Mr Brad Din
|PGR Student in the Department of Physics|
After completing a 4 year degree in Mathematics and Physics (MSci) from Durham University in 2019, I am now undertaking a computational PhD under the supervision of Professor Damian Hampshire. I am a member of the Superconductivity Group in Durham University and the EPSRC Centre for Doctoral Training in the Science and Technology of Fusion Energy, based in York (http://www.fusion-cdt.ac.uk/). The Fusion CDT is an institution that pulls together worldwide expertise in the field of nuclear fusion, with an emphasis on research into designing fusion reactors for research and eventually power generation. The CDT is a collaboration between 5 major UK universities: University of York, Durham University, University of Oxford, University of Liverpool and University of Manchester, as well as other key partners in the fusion sector such as the Culham Centre for Fusion Energy (CCFE), at which the Joint European Torus (JET) is housed.
Simulations of polycrystalline superconductors in high magnetic fields.
- Critical current densities measured for high-field superconductors are typically less than 1% of theoretical limits. The critical current density has important consequences in technological applications such as in fusion energy, as imposes a major restriction on the size of the superconductors that may be used.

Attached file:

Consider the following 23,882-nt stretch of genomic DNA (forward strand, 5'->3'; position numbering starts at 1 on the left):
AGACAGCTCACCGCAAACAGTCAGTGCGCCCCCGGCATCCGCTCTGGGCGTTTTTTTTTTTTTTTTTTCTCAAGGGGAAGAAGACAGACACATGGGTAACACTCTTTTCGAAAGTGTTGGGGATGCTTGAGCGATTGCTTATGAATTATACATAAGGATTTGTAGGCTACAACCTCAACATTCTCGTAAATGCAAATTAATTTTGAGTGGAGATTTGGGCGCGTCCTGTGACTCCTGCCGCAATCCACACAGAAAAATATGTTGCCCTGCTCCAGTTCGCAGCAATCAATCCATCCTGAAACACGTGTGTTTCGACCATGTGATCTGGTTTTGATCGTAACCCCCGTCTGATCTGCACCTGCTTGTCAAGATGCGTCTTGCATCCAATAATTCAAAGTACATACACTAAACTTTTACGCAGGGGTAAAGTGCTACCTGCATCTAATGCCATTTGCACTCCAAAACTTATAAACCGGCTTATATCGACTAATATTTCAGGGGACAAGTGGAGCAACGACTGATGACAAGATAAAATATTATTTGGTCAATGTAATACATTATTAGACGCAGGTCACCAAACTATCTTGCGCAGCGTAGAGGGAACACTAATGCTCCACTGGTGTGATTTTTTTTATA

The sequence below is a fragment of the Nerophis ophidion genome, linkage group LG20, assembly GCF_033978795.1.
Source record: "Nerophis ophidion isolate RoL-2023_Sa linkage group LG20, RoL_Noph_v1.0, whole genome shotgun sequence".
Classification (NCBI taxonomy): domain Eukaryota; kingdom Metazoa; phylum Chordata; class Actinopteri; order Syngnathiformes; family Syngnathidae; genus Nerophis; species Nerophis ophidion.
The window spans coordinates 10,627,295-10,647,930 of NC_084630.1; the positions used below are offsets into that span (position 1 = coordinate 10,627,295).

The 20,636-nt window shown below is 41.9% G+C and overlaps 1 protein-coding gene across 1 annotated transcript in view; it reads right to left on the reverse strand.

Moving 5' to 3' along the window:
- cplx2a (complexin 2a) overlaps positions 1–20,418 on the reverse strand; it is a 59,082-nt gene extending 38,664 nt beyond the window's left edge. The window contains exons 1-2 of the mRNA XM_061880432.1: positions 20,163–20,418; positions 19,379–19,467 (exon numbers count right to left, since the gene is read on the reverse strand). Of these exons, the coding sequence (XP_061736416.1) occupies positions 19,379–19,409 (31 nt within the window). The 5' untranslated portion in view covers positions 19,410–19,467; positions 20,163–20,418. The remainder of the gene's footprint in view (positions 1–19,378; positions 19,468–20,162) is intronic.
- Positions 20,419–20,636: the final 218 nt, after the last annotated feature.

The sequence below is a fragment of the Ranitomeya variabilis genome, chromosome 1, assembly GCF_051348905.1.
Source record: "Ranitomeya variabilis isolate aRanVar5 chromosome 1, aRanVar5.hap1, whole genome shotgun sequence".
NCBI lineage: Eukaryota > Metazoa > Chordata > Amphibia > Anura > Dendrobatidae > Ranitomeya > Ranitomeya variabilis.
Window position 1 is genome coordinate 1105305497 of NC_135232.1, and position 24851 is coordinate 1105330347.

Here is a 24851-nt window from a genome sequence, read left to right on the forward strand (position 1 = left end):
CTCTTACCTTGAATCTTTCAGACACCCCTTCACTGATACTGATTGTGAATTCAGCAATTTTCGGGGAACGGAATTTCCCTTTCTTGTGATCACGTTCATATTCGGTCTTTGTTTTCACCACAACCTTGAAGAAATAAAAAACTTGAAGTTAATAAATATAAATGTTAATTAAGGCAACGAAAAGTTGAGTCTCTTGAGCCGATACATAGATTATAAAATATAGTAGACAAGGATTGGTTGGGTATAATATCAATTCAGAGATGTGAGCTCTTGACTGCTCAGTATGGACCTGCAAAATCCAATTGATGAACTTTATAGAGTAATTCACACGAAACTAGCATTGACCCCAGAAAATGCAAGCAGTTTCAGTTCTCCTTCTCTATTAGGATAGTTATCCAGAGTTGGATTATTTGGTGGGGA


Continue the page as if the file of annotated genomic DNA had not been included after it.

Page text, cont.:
- To investigate the mechanism that determines critical current density, we are using simulations on model polycrystalline superconductors based on time-dependent Ginzburg--Landau theory for high-field superconductors, for eventual use in compact fusion energy tokamaks. By doing so we hope to visualise how magnetic flux flows through these systems and identify the pinning mechanism for some of the most commonly used materials.
- Developing our analytic expressions further for a wider range of depairing strength in the junction (i.e. αn and chemical junction thickness).
- Extending these solutions to finite kappa values.
- Extend this work to high fields so we can make direct comparisons with high-field experimental data. To understand high-field behaviour properly, we need to consider the presence of many fluxons both inside the junction (grain boundaries) and also inside the bulk electrodes (grains).